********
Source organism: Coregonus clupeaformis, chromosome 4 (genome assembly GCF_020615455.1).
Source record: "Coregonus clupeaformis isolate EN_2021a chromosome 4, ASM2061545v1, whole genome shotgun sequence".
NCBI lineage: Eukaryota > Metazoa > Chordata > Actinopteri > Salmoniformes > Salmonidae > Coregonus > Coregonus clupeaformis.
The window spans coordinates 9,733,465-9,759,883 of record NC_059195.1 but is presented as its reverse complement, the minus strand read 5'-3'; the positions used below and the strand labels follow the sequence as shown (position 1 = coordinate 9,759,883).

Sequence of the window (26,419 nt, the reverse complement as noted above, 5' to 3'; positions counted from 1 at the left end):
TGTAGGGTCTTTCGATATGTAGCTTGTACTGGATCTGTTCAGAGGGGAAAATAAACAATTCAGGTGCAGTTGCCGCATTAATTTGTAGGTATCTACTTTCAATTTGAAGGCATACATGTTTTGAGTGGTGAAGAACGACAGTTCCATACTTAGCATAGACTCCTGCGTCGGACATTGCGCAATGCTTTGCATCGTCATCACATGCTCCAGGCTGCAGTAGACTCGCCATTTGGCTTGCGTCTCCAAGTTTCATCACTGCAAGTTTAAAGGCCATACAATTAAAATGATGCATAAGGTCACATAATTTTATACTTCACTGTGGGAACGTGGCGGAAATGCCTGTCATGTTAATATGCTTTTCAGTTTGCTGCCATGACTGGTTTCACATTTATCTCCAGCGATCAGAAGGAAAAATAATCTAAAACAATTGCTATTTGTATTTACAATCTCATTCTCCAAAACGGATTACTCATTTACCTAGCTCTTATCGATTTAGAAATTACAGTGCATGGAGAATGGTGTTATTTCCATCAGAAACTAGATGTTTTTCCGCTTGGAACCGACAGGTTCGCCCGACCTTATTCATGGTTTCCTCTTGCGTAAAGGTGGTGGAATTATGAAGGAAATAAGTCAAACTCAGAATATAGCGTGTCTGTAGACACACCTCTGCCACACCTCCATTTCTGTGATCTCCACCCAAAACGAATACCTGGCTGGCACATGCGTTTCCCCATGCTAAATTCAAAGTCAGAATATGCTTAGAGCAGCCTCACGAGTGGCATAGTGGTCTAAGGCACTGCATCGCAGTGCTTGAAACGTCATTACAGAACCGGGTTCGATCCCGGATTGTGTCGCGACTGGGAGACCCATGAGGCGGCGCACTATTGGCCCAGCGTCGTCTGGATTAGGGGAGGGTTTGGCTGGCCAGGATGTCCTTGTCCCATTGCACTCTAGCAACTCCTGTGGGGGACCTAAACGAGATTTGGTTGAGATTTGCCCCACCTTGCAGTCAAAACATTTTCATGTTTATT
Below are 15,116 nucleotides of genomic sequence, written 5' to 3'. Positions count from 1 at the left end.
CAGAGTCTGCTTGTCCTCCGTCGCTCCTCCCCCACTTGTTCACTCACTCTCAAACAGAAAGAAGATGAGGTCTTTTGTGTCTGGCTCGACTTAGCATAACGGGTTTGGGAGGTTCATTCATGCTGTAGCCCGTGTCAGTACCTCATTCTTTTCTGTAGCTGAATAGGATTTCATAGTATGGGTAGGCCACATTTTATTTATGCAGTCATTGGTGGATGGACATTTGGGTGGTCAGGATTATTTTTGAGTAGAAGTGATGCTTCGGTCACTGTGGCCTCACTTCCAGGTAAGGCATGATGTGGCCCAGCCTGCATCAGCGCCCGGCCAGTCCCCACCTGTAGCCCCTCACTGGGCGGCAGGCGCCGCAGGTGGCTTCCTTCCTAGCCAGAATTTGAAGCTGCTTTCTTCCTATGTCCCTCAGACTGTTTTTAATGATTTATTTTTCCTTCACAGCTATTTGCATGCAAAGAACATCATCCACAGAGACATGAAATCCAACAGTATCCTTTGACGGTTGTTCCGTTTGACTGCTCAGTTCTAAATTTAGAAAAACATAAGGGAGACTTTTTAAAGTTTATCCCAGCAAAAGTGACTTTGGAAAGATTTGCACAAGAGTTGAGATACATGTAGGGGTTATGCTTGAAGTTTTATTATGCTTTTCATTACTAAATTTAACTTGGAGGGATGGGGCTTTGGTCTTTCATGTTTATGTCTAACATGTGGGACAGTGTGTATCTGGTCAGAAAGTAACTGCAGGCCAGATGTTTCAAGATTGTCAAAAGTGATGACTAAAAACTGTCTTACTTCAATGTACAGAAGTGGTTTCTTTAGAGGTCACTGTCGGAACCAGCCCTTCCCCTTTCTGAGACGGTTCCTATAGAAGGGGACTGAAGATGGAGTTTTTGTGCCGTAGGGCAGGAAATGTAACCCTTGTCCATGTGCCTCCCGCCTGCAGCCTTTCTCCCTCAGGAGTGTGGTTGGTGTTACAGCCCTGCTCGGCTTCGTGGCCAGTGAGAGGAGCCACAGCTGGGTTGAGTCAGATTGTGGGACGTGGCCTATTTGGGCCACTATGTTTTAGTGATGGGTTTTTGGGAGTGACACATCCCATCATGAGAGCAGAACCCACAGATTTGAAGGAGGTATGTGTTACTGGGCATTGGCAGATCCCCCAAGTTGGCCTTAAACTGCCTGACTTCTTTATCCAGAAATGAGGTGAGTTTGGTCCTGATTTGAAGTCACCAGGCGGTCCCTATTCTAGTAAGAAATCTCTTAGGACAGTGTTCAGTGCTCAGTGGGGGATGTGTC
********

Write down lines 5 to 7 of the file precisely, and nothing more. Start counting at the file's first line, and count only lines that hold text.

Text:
Sequence of the window (26,419 nt, the reverse complement as noted above, 5' to 3'; positions counted from 1 at the left end):
TGTAGGGTCTTTCGATATGTAGCTTGTACTGGATCTGTTCAGAGGGGAAAATAAACAATTCAGGTGCAGTTGCCGCATTAATTTGTAGGTATCTACTTTCAATTTGAAGGCATACATGTTTTGAGTGGTGAAGAACGACAGTTCCATACTTAGCATAGACTCCTGCGTCGGACATTGCGCAATGCTTTGCATCGTCATCACATGCTCCAGGCTGCAGTAGACTCGCCATTTGGCTTGCGTCTCCAAGTTTCATCACTGCAAGTTTAAAGGCCATACAATTAAAATGATGCATAAGGTCACATAATTTTATACTTCACTGTGGGAACGTGGCGGAAATGCCTGTCATGTTAATATGCTTTTCAGTTTGCTGCCATGACTGGTTTCACATTTATCTCCAGCGATCAGAAGGAAAAATAATCTAAAACAATTGCTATTTGTATTTACAATCTCATTCTCCAAAACGGATTACTCATTTACCTAGCTCTTATCGATTTAGAAATTACAGTGCATGGAGAATGGTGTTATTTCCATCAGAAACTAGATGTTTTTCCGCTTGGAACCGACAGGTTCGCCCGACCTTATTCATGGTTTCCTCTTGCGTAAAGGTGGTGGAATTATGAAGGAAATAAGTCAAACTCAGAATATAGCGTGTCTGTAGACACACCTCTGCCACACCTCCATTTCTGTGATCTCCACCCAAAACGAATACCTGGCTGGCACATGCGTTTCCCCATGCTAAATTCAAAGTCAGAATATGCTTAGAGCAGCCTCACGAGTGGCATAGTGGTCTAAGGCACTGCATCGCAGTGCTTGAAACGTCATTACAGAACCGGGTTCGATCCCGGATTGTGTCGCGACTGGGAGACCCATGAGGCGGCGCACTATTGGCCCAGCGTCGTCTGGATTAGGGGAGGGTTTGGCTGGCCAGGATGTCCTTGTCCCATTGCACTCTAGCAACTCCTGTGGGGGACCTAAACGAGATTTGGTTGAGATTTGCCCCACCTTGCAGTCAAAACATTTTCATGTTTATT
Below are 15,116 nucleotides of genomic sequence, written 5' to 3'. Positions count from 1 at the left end.